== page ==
The Old Reliable

Pearls, Girls and Monty Bodkin

Piccadilly Jim

Pigs Have Wings

Plum Pie

The Pothunters

A Prefect's Uncle

The Prince and Betty

Psmith, Journalist

Psmith in the City

Quick Service

Right Ho, Jeeves

Ring for Jeeves

Sam me Sudden

Service with a Smile

The Small Bachelor

Something Fishy

Something Fresh

Spring Fever

Stiff Upper Lip, Jeeves

Summer Lightning

Summer Moonshine

Sunset at Blandings

The Swoop

Tales of St Austin's

Thank You, Jeeves

Ukridge

Uncle Dynamite

Uncle Fred in the Springtime

Uneasy Money

Very Good, Jeeves

The White Feather

William Tell Told Again

Young Men in Spats

Omnibuses

The World of Blandings

The World of Jeeves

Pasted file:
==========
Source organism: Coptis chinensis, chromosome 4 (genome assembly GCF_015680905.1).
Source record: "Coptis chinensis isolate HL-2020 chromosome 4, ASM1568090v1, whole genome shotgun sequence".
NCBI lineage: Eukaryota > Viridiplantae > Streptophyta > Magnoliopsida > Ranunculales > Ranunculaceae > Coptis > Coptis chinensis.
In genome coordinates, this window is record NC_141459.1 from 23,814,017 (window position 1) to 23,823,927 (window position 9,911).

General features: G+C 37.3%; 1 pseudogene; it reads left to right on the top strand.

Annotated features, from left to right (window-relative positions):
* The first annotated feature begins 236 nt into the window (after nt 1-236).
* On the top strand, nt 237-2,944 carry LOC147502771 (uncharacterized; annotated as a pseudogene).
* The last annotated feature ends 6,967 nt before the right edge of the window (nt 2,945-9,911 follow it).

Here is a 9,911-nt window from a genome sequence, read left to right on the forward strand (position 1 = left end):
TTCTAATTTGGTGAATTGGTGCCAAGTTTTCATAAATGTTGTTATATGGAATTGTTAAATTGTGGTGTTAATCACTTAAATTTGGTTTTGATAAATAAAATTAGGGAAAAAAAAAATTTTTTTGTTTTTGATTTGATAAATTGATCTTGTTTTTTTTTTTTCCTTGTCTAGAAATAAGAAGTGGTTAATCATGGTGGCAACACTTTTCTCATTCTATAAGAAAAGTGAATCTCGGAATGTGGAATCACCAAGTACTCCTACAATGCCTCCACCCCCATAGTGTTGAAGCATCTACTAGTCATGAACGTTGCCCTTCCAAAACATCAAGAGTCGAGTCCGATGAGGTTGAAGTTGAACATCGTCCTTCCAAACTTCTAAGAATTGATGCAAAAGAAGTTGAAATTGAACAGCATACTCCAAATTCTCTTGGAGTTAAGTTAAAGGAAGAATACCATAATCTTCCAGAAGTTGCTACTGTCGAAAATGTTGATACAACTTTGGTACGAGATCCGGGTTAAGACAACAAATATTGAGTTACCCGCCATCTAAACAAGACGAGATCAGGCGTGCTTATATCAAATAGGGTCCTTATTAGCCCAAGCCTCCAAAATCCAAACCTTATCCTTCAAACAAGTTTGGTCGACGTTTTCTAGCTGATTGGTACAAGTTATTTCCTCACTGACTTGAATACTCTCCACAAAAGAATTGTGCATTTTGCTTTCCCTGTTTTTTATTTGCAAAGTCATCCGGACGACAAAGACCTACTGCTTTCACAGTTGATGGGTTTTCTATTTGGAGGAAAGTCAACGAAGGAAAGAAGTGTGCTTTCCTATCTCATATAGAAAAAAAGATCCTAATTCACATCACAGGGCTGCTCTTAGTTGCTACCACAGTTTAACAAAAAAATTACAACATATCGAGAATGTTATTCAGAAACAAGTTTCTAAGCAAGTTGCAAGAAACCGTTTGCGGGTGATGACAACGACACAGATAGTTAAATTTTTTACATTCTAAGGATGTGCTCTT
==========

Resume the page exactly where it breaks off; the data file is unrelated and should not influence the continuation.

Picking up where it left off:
The World of Mr Mulliner

The World of Psmith

The World of Ukridge

The World of Uncle Fred

Wodehouse Nuggets (edited by Richard Usborne)

The World of Wodehouse Clergy

The Hollywood Omnibus

Weekend Wodehouse

Paperback Omnibuses

The Aunts Omnibus

The Drones Omnibus

The Jeeves Omnibus 1

The Jeeves Omnibus 3

Poems

The Parrot and Other Poems

Autobiographical

Wodehouse on Wodehouse (comprising Bring on the Girls, Over Seventy, Performing Flea)

Letters

Yours, Plum

The Golf Omnibus
P. G. Wodehouse

DEDICATION

TO THE

IMMORTAL MEMORY

OF

JOHN HENRIE AND PAT ROGIE

WHO

AT EDINBURGH IN THE YEAR 1593 A.D.

WERE IMPRISONED FOR


PLAYING OF THE GOWFF ON THE LINKS OF

LEITH EVERY SABBATH THE TIME OF THE

SERMONSES
”,

ALSO OF

ROBERT ROBERTSON

WHO GOT IT IN THE NECK IN 1604 A.D.

FOR THE SAME REASON

PREFACE

As I start to write this Preface, I am brooding a bit. My brow is furrowed, sort of, and I can't help sighing a good deal.